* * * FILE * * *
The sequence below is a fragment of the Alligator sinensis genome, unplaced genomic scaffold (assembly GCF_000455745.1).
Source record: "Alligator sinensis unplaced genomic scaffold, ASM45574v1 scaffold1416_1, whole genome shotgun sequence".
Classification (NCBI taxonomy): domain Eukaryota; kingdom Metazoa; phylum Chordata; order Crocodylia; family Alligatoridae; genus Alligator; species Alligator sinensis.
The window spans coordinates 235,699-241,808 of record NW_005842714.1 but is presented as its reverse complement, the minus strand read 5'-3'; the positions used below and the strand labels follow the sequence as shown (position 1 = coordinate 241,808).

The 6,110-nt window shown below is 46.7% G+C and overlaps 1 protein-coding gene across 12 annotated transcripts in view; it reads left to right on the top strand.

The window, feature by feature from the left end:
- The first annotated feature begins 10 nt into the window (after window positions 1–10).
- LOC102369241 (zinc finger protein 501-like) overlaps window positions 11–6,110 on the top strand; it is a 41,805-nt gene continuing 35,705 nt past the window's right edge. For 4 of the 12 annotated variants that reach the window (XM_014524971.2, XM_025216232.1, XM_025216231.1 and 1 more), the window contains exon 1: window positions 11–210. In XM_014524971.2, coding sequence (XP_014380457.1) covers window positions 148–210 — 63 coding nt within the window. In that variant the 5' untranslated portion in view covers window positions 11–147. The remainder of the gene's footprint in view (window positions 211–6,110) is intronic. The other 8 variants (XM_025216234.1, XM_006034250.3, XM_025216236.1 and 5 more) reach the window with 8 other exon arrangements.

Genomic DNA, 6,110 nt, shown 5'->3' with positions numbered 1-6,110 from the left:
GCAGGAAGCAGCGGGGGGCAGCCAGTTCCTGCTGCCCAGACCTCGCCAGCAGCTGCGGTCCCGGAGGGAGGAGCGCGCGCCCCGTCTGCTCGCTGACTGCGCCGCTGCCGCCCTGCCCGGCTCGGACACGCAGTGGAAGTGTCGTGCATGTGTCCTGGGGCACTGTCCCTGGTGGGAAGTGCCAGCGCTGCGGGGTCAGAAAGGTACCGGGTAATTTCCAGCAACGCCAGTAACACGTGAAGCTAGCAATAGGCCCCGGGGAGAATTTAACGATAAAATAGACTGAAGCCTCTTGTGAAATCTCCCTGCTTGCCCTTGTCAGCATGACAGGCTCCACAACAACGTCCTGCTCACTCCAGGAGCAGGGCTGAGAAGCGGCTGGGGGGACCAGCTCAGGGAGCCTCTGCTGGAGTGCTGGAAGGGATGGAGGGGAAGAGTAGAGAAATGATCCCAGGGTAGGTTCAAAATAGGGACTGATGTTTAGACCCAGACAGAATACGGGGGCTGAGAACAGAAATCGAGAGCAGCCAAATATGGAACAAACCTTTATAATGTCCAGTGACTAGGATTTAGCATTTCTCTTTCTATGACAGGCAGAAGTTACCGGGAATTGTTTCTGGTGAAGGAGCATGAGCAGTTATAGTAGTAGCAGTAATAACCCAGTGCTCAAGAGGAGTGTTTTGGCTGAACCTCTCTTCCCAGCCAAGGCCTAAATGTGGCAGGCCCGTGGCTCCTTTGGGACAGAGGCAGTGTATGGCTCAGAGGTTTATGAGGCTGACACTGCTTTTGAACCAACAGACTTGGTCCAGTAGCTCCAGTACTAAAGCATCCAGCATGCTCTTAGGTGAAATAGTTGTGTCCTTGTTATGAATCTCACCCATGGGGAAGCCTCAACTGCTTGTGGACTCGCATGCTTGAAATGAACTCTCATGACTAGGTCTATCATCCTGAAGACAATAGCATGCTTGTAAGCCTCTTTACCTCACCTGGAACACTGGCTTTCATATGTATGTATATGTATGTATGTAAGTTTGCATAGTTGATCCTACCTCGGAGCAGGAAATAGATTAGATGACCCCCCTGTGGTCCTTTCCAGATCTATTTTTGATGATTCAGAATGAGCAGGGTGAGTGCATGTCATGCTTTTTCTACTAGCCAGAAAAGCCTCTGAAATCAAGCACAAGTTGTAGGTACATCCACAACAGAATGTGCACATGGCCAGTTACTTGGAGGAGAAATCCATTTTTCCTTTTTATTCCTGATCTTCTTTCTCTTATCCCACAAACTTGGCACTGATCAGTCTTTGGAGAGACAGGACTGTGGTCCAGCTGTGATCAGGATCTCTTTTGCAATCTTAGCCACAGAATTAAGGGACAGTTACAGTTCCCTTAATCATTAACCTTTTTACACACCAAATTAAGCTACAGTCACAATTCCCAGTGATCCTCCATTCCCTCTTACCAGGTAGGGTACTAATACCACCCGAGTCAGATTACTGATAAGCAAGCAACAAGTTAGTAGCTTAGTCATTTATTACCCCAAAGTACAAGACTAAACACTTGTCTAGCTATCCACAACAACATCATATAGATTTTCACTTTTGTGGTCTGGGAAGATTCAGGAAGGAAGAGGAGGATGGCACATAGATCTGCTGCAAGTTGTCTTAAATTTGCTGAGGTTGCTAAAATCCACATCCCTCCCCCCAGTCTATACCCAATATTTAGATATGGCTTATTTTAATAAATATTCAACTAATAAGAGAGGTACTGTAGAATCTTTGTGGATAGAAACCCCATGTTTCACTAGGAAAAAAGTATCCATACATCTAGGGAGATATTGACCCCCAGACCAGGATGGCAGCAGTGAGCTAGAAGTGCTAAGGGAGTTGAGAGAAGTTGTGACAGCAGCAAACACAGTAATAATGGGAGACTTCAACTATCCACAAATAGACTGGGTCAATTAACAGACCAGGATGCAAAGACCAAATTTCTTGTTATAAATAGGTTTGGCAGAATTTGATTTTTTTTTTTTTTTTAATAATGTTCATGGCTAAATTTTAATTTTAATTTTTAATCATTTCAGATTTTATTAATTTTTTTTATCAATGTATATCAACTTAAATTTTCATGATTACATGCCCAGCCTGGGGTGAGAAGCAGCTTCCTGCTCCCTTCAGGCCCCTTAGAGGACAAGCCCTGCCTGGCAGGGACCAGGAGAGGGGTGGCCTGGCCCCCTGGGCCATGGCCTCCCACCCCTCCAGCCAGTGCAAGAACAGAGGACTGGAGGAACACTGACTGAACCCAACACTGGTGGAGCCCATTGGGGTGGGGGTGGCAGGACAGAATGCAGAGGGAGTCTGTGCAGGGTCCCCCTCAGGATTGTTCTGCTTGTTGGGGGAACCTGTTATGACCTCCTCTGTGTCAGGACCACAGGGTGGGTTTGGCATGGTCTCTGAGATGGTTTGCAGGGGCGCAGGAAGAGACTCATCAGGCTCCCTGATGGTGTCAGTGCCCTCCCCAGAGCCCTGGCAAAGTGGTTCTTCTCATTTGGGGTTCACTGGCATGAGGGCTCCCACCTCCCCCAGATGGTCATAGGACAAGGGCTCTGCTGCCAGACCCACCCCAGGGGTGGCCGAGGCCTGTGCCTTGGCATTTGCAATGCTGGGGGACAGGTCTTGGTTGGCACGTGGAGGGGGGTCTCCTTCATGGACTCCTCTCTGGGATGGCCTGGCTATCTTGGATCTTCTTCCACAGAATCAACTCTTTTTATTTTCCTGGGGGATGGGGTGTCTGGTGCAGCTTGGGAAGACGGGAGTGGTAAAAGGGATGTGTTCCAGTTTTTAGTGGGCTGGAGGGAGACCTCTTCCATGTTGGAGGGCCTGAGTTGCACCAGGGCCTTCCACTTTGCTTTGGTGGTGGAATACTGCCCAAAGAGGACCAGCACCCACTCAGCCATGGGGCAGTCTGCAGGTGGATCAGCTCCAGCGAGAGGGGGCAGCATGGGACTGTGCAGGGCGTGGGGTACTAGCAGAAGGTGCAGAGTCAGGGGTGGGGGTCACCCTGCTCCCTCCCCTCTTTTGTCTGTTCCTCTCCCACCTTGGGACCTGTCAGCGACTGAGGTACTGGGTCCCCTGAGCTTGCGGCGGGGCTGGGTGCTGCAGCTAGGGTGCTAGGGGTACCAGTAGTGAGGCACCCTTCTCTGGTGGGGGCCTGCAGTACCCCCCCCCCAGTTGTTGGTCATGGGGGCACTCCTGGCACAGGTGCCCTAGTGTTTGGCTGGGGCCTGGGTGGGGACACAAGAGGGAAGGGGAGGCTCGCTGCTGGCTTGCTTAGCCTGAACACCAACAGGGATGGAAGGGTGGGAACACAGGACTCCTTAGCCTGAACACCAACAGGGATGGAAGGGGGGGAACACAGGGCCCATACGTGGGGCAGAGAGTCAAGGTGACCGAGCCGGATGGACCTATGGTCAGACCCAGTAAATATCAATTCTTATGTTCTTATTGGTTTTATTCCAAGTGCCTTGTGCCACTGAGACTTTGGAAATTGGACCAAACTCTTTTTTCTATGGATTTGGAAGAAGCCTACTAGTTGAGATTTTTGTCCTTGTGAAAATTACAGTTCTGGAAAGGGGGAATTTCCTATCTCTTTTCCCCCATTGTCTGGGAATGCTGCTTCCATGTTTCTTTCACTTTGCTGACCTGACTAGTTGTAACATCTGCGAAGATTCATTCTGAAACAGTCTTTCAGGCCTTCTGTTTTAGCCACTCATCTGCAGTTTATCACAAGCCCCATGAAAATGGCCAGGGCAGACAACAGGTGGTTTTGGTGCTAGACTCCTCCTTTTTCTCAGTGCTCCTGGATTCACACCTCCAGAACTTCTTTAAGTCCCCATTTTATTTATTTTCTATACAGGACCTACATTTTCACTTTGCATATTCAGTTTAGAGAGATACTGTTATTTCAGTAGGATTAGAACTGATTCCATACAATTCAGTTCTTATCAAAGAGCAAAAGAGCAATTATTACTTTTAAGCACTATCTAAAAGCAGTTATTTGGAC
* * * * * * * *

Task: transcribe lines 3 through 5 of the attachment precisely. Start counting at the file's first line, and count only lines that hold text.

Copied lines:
Classification (NCBI taxonomy): domain Eukaryota; kingdom Metazoa; phylum Chordata; order Crocodylia; family Alligatoridae; genus Alligator; species Alligator sinensis.
The window spans coordinates 235,699-241,808 of record NW_005842714.1 but is presented as its reverse complement, the minus strand read 5'-3'; the positions used below and the strand labels follow the sequence as shown (position 1 = coordinate 241,808).

The 6,110-nt window shown below is 46.7% G+C and overlaps 1 protein-coding gene across 12 annotated transcripts in view; it reads left to right on the top strand.